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Prime Minister Theresa May is set to end decades of indecision by backing the expansion of Britain and Europe's busiest airport, Heathrow, finally kickstarting a project made more pressing by the vote to leave the EU.
May and a small team of ministers will meet on Tuesday to choose between expanding Heathrow, to the west of London, or Gatwick, to the south - making a decision on airport expansion after more than 25 years of debate.
Key opponents of Heathrow expansion such as Foreign Secretary Boris Johnson, who as then London mayor said last year it would not solve capacity issues and the scheme was doomed to fail, will not be present.
Both airports are running at close to full capacity and big business argues that Britain needs a new runway to build trade ties and better compete with Paris, Frankfurt and Amsterdam.
While there are three options on the table - a new runway at Heathrow, lengthening one of its existing two runways, or a new runway at Gatwick - the government has indicated it will opt for a new Heathrow runway - the more ambitious and expensive option.
In 2015, a three-year independent inquiry set up by the government recommended that option, subject to a list of conditions over night flights, noise and air quality.
Last week May took the rare step of promising colleagues who oppose the decision that they would be allowed to publicly air their views, interpreted by the media as a strong signal it would be Heathrow as there are no high profile ministers who oppose Gatwick expansion.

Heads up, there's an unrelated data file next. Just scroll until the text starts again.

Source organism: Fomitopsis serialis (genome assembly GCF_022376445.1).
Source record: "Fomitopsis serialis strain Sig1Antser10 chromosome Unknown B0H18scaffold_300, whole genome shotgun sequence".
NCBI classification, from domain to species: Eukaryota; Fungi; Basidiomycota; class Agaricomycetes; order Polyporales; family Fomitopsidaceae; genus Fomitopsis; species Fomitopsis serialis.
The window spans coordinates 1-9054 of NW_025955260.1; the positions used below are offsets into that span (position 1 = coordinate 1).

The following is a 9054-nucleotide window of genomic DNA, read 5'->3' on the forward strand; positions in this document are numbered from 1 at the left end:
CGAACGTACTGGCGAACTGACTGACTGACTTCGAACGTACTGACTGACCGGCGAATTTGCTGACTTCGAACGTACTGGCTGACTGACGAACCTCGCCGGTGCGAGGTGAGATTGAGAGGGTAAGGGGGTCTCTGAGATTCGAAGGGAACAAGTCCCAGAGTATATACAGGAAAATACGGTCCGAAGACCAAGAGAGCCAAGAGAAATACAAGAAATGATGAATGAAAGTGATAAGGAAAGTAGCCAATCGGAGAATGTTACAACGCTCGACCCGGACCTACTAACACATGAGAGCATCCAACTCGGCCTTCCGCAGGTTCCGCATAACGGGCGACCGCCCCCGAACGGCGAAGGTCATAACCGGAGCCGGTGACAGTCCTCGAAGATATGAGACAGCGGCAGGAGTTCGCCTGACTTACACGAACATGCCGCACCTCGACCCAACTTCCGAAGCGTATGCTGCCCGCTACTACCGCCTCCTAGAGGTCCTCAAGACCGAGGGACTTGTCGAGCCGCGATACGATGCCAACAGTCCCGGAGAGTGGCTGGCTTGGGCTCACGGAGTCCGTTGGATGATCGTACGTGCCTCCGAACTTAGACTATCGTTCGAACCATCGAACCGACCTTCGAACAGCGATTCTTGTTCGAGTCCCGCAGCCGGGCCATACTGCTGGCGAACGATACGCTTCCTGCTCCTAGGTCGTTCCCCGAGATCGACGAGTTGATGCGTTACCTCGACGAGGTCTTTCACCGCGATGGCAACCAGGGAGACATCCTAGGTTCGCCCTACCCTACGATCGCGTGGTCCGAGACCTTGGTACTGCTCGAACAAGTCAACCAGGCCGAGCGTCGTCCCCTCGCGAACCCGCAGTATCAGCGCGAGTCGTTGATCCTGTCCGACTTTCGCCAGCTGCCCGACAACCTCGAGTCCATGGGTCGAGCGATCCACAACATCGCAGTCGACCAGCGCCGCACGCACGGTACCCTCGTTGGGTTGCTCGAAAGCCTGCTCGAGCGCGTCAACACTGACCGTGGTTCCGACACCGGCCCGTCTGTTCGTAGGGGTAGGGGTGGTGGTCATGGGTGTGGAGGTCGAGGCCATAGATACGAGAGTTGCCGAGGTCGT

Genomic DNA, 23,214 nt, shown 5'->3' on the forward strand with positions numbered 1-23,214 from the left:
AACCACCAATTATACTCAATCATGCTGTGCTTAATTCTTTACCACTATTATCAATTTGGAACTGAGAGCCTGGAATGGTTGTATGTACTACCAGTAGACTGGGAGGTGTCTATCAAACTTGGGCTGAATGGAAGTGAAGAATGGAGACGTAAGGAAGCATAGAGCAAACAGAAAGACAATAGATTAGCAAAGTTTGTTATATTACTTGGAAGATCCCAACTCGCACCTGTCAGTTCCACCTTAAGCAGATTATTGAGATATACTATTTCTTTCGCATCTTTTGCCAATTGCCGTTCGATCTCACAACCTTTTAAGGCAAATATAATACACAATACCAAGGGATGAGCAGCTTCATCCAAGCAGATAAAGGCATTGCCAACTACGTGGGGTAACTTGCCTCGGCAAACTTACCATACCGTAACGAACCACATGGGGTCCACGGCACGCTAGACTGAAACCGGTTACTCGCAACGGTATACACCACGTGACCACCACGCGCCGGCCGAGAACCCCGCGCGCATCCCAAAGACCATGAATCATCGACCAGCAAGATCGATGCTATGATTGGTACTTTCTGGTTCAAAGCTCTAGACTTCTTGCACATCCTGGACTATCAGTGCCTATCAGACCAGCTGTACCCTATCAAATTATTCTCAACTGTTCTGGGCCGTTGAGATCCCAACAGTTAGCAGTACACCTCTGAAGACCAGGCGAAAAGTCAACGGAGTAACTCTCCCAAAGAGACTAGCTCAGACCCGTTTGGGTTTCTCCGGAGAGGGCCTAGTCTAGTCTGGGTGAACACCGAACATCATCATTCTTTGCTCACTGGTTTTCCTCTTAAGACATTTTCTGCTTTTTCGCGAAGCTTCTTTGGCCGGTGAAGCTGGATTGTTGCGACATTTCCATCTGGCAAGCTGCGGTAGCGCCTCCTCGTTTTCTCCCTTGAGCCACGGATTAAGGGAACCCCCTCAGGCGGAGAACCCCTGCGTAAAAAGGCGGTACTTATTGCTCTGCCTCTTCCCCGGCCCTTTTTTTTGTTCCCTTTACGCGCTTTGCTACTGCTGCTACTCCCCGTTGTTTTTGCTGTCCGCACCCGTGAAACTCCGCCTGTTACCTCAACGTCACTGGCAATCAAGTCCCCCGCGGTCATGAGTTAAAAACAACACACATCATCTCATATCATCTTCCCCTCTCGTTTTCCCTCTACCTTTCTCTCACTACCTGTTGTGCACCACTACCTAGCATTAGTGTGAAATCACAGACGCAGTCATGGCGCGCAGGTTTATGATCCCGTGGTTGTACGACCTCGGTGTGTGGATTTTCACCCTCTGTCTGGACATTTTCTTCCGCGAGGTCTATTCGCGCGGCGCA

The airports decision will be one of May's biggest moves since she became prime minister in July, and would contrast with the delaying tactics of her predecessor, who failed to act after having withdrawn a previous government's approval to expand Heathrow in 2010.
Transport Minister Chris Grayling will make a statement to parliament about the expansion at 1130 GMT on Tuesday.
"There will be challenge and opposition whatever option we take," he told BBC television on Sunday, of the first full-length runway to be built in the London area for 70 years.
"We have to, in my view, take a decision that is in the interests of our nation, what delivers the best connectivity, the right approach for the future at a time when we want to grow international trade links, open up new opportunities."
The decision will be subject to public consultation before it is put to a vote in parliament in late 2017 or early 2018. Surveys show a majority of lawmakers back Heathrow expansion.
Five local councils around Heathrow including Maidenhead, the area May represents, have hired a law firm to fight Heathrow expansion. Other opposition groups have also said they are likely to consider legal action against a new runway there.
Costing either $17 billion for the runway extension or $22 billion for the additional third runway, Heathrow would be the more expensive project and face legal challenges over its environmental impact on densely populated west London.
But its established trade links with emerging markets strengthen its case in the wake of the Brexit vote. It also has the backing of the major airlines.
Gatwick, the country's no. 2 airport that mostly connects to Europe, argues it can build a runway more quickly and, at $9 billion, more cheaply, and that its rural position means it would disturb fewer people.
Writing in the Telegraph newspaper, Howard Davies, head of the independent inquiry which backed Heathrow, said Brexit had made the case for Heathrow "overwhelming" given it handles more air freight and a greater number of long-haul inbound tourism.